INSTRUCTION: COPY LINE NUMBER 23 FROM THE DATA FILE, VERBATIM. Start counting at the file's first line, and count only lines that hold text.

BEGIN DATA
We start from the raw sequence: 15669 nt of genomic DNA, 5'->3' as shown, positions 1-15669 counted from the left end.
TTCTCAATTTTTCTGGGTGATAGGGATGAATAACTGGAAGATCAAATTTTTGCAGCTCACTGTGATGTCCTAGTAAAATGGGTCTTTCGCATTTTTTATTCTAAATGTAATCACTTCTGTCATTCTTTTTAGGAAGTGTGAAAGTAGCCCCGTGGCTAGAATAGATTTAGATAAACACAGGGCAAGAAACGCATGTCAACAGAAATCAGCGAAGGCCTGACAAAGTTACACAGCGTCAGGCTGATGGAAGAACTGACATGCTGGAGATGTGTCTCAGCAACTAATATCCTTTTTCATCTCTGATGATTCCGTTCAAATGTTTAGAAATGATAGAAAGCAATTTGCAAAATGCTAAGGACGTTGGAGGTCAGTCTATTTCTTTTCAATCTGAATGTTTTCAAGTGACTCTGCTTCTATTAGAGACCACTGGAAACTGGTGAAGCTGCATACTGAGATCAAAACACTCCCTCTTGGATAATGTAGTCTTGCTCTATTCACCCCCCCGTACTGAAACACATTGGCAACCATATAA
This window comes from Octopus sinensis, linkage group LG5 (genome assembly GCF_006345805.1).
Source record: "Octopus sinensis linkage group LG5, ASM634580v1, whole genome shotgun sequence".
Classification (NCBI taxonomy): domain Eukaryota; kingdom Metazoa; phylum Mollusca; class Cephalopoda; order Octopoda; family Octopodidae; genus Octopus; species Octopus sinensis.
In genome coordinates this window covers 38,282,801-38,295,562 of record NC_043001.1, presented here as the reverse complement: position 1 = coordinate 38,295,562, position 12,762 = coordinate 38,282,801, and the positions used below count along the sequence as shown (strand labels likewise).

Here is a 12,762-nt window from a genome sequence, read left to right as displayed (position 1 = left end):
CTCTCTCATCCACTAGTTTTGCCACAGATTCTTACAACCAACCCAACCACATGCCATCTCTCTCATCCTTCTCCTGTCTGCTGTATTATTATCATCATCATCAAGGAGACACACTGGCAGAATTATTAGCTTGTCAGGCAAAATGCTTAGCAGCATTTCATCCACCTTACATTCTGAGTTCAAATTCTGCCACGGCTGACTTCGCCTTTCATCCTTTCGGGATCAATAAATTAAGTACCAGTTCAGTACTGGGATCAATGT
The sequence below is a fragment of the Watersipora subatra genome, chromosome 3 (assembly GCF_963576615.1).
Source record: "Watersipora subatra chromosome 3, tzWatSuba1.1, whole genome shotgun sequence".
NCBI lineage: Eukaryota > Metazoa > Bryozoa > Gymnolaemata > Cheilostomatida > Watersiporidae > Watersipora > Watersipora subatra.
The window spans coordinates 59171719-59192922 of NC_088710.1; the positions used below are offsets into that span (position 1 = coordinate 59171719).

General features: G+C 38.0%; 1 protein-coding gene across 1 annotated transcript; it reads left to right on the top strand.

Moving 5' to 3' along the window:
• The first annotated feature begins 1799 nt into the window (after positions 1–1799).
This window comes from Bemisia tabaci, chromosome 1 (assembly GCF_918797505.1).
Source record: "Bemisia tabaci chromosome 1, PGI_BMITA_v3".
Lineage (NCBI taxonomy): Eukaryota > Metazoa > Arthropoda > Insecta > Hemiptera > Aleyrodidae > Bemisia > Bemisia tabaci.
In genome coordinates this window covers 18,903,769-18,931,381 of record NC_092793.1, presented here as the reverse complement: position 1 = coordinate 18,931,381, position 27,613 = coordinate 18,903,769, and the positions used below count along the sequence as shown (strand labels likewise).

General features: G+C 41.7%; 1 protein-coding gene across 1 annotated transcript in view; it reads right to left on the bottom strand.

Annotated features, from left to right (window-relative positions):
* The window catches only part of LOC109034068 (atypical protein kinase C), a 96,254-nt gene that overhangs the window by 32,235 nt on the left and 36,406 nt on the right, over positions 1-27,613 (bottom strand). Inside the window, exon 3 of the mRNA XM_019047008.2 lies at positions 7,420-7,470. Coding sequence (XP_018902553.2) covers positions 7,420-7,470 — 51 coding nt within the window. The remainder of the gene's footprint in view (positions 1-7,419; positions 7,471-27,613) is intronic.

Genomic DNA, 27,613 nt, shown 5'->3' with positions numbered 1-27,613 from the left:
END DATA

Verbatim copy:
Genomic DNA, 27,613 nt, shown 5'->3' with positions numbered 1-27,613 from the left: